Chuck Pagano and Bruce Arians
Two Halves of One Terrific Coach
By RICH CIRMINIELLO
Next man in. It’s not just for players anymore.
By all accounts, 2012 shaped up as an unavoidable rebuilding year in Indianapolis. The organization, still smarting from a 2-14 collapse, spent the offseason turning the page and beginning a new chapter in its history. Rookie quarterback. First-year head coach. Reconfigured roster and staff. And for the first time since 1997, Peyton Manning was no longer around to serve as the face of the franchise. The Colts were starting anew, with even a .500 finish thought to be well beyond their grasp. Funny how football has this uncanny knack of making preseason assumptions look uninformed.
The reshaping of the Colts by owner Jim Irsay began with the hirings of head coach Chuck Pagano and GM Ryan Grigson. For Pagano, it was the pinnacle of a career dotted with jobs as a defensive assistant in the NFL and the college ranks. One of his first key decisions was to hire close friend Bruce Arians to be his offensive coordinator. Arians had a reputation for molding young quarterbacks, including Manning more than a decade earlier, so his addition made perfect sense since Andrew Luck was expected to be chosen in April’s NFL Draft with the No. 1 overall pick.
Its nine-year postseason streak snapped, Indianapolis set off to gradually execute a lengthy blueprint for a return to contention. Patience was recommended. A little prayer, it turns out, would be needed as well. On Sept. 26, three games into the year, the NFL world was rocked by the news that Pagano had been diagnosed with leukemia. In a flash, breathing life into a franchise was supplanted by the goal of simply staying alive. Pagano took an indefinite leave of absence to immediately begin three months of intensive chemotherapy treatment. Arians was instantly handed the reins of the Colts.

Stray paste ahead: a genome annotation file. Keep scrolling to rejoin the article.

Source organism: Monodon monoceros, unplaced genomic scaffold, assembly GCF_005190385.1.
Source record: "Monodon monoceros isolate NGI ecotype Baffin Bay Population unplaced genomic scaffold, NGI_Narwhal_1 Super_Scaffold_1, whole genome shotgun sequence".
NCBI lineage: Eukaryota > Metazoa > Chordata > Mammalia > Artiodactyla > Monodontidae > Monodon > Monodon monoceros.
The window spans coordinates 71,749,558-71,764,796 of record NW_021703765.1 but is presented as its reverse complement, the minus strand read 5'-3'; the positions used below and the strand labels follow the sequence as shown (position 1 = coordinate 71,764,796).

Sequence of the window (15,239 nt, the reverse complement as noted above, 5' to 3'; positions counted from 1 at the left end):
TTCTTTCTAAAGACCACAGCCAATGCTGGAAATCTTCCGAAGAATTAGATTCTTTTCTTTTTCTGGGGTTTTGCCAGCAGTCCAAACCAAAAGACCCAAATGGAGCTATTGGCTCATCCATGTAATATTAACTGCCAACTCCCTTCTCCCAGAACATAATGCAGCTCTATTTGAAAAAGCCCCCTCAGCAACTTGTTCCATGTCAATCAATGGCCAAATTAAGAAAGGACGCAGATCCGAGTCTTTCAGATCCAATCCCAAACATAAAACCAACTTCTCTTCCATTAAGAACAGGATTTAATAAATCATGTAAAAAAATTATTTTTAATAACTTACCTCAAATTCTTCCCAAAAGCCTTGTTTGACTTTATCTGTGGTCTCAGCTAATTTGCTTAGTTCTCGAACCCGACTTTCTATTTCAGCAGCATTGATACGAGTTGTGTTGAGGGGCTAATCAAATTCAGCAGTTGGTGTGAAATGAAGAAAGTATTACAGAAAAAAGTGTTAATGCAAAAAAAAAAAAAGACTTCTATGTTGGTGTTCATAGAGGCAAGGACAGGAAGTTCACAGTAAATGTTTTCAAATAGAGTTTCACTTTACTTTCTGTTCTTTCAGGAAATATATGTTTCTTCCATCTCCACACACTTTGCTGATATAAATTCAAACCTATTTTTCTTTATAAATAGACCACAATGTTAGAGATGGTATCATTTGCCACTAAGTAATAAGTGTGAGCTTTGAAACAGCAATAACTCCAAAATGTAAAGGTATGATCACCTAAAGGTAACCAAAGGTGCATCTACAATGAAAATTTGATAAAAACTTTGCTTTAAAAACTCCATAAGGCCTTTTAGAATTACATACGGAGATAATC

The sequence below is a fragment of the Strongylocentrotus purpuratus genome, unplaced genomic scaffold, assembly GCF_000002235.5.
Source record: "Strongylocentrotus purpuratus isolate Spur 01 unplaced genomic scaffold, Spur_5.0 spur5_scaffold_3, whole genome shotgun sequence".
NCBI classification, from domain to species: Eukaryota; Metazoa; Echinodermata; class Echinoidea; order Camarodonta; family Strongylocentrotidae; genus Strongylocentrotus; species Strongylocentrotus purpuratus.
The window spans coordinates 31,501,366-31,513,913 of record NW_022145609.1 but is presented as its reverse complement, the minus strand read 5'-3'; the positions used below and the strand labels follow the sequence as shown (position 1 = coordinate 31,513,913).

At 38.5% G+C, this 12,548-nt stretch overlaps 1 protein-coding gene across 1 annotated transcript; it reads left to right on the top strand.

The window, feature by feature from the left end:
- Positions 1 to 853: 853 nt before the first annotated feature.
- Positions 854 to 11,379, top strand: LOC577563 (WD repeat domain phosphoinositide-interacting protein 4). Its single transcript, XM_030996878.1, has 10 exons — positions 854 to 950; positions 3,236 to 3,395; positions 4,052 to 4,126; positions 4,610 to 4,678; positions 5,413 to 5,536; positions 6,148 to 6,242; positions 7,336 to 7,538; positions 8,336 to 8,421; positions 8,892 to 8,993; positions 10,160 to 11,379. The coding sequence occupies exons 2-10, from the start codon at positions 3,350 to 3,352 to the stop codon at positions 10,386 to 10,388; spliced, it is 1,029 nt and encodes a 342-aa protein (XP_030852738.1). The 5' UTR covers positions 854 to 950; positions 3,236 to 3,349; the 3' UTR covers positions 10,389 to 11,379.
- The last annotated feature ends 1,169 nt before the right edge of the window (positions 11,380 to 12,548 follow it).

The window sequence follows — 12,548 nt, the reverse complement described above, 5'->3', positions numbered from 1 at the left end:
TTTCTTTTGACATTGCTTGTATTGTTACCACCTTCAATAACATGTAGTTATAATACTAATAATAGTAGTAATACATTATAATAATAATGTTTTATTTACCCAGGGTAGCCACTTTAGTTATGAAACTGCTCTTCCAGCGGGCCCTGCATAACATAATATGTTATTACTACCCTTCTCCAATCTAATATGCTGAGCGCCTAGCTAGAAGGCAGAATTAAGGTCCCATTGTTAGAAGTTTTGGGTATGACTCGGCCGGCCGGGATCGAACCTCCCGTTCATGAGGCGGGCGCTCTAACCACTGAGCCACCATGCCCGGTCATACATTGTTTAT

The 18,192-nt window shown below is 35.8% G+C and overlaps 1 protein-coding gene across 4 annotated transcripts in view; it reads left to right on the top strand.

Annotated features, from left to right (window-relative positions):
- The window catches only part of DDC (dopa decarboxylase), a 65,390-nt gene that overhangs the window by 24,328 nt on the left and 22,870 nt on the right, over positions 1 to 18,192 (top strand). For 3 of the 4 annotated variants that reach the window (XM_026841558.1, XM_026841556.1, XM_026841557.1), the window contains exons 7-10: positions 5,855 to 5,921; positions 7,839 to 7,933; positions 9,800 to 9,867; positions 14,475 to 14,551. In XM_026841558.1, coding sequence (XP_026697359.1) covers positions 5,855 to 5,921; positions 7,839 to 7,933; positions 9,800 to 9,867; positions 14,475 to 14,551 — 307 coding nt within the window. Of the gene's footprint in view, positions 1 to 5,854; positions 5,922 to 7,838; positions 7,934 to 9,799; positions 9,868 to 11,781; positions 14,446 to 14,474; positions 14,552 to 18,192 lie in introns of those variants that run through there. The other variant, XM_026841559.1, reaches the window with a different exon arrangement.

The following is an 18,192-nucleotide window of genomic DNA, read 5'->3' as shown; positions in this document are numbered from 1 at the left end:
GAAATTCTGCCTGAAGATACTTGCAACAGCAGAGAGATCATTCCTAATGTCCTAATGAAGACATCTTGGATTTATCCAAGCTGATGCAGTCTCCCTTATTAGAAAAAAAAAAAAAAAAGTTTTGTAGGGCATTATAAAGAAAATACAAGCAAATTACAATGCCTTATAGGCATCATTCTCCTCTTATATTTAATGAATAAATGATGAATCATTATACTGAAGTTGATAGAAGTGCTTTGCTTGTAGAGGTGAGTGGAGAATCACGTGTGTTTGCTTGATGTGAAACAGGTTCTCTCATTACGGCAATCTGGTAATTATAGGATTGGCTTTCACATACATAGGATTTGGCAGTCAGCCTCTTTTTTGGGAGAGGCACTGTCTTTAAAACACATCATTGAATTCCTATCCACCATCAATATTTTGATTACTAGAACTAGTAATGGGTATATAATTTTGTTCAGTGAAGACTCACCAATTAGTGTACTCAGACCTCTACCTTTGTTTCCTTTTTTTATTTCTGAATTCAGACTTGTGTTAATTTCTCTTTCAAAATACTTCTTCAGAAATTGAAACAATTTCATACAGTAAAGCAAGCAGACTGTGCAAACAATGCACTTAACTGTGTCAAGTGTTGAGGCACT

Indianapolis’ storybook campaign had its first storybook moment in Week 4, Arians’ first game as the interim head coach. With Pagano watching from his hospital bed at IU Simon Cancer Center, the Colts rallied from a 21-3 halftime deficit to stun Green Bay in front of a delighted Lucas Oil Stadium crowd. The game-winner with 35 seconds left came on a four-yard slant from Luck to Reggie Wayne, whose outstretched hand was appropriately decked in orange for leukemia awareness fundraising. Call it a harbinger of things to come for Indy.
“It was a surreal moment,” said a thoughtful Pagano. “It wasn’t so much that we came back and won, because I knew what those players were made of. It’s just that I couldn’t be there to enjoy it with my team, and I realized it was going to be the first of many games I was going to miss.”
Arians, whose only other head coaching gig was at Temple a quarter-century earlier, proved quickly to be the right man to take the baton from Pagano, and build upon his friend’s offseason work. The pair meshed impeccably well, the head coach providing wisdom and encouragement from a hospital room, while the interim coach masterfully conveyed the boss’ messages to the players. Pagano rightfully drew most of the attention throughout the fall. But Indianapolis’ 2012 tale would have had a very different ending had it not been for the leadership, passion and versatility of Arians every step of the way.
After getting dumped by the New York Jets, 35-9, a week after the thrilling upset of the Packers, the Colts gradually began to mature and find a groove under Arians. In fact, Indianapolis would lose just two more times during the regular season, at New England and at Houston. It developed a grittiness and resiliency that matched the persona of the staff, saving its finest flashes for the latter stages of tight games; the Colts played in nine games under Arians that were decided by a touchdown or less … and won all of them.